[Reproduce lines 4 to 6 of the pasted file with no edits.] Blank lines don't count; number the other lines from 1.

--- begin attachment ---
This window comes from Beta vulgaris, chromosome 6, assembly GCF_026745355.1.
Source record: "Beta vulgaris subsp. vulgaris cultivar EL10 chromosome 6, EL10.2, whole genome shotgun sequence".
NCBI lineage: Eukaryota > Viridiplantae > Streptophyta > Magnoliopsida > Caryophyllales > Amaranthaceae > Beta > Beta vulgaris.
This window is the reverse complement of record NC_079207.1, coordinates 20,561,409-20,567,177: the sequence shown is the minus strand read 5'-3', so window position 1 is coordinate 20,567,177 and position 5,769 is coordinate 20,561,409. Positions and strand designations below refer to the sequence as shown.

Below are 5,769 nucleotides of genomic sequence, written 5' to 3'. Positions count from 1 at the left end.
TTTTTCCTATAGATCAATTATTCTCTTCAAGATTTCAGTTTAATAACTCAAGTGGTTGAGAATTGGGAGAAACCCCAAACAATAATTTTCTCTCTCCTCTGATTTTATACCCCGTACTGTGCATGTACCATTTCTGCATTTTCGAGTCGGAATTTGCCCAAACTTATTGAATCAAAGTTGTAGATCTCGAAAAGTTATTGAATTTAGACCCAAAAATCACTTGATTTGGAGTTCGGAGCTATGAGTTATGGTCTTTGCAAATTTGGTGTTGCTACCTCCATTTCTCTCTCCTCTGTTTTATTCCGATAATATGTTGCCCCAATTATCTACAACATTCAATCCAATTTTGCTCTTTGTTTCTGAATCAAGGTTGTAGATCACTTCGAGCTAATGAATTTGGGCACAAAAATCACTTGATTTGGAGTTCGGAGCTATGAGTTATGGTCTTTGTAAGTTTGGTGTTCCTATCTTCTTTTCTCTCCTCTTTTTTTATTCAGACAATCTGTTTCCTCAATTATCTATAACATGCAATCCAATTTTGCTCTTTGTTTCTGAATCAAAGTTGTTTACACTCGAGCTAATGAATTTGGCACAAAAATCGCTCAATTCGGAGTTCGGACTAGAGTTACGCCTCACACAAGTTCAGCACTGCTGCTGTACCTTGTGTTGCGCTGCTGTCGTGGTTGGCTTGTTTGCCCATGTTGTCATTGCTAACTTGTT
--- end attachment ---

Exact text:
This window is the reverse complement of record NC_079207.1, coordinates 20,561,409-20,567,177: the sequence shown is the minus strand read 5'-3', so window position 1 is coordinate 20,567,177 and position 5,769 is coordinate 20,561,409. Positions and strand designations below refer to the sequence as shown.

Below are 5,769 nucleotides of genomic sequence, written 5' to 3'. Positions count from 1 at the left end.
TTTTTCCTATAGATCAATTATTCTCTTCAAGATTTCAGTTTAATAACTCAAGTGGTTGAGAATTGGGAGAAACCCCAAACAATAATTTTCTCTCTCCTCTGATTTTATACCCCGTACTGTGCATGTACCATTTCTGCATTTTCGAGTCGGAATTTGCCCAAACTTATTGAATCAAAGTTGTAGATCTCGAAAAGTTATTGAATTTAGACCCAAAAATCACTTGATTTGGAGTTCGGAGCTATGAGTTATGGTCTTTGCAAATTTGGTGTTGCTACCTCCATTTCTCTCTCCTCTGTTTTATTCCGATAATATGTTGCCCCAATTATCTACAACATTCAATCCAATTTTGCTCTTTGTTTCTGAATCAAGGTTGTAGATCACTTCGAGCTAATGAATTTGGGCACAAAAATCACTTGATTTGGAGTTCGGAGCTATGAGTTATGGTCTTTGTAAGTTTGGTGTTCCTATCTTCTTTTCTCTCCTCTTTTTTTATTCAGACAATCTGTTTCCTCAATTATCTATAACATGCAATCCAATTTTGCTCTTTGTTTCTGAATCAAAGTTGTTTACACTCGAGCTAATGAATTTGGCACAAAAATCGCTCAATTCGGAGTTCGGACTAGAGTTACGCCTCACACAAGTTCAGCACTGCTGCTGTACCTTGTGTTGCGCTGCTGTCGTGGTTGGCTTGTTTGCCCATGTTGTCATTGCTAACTTGTT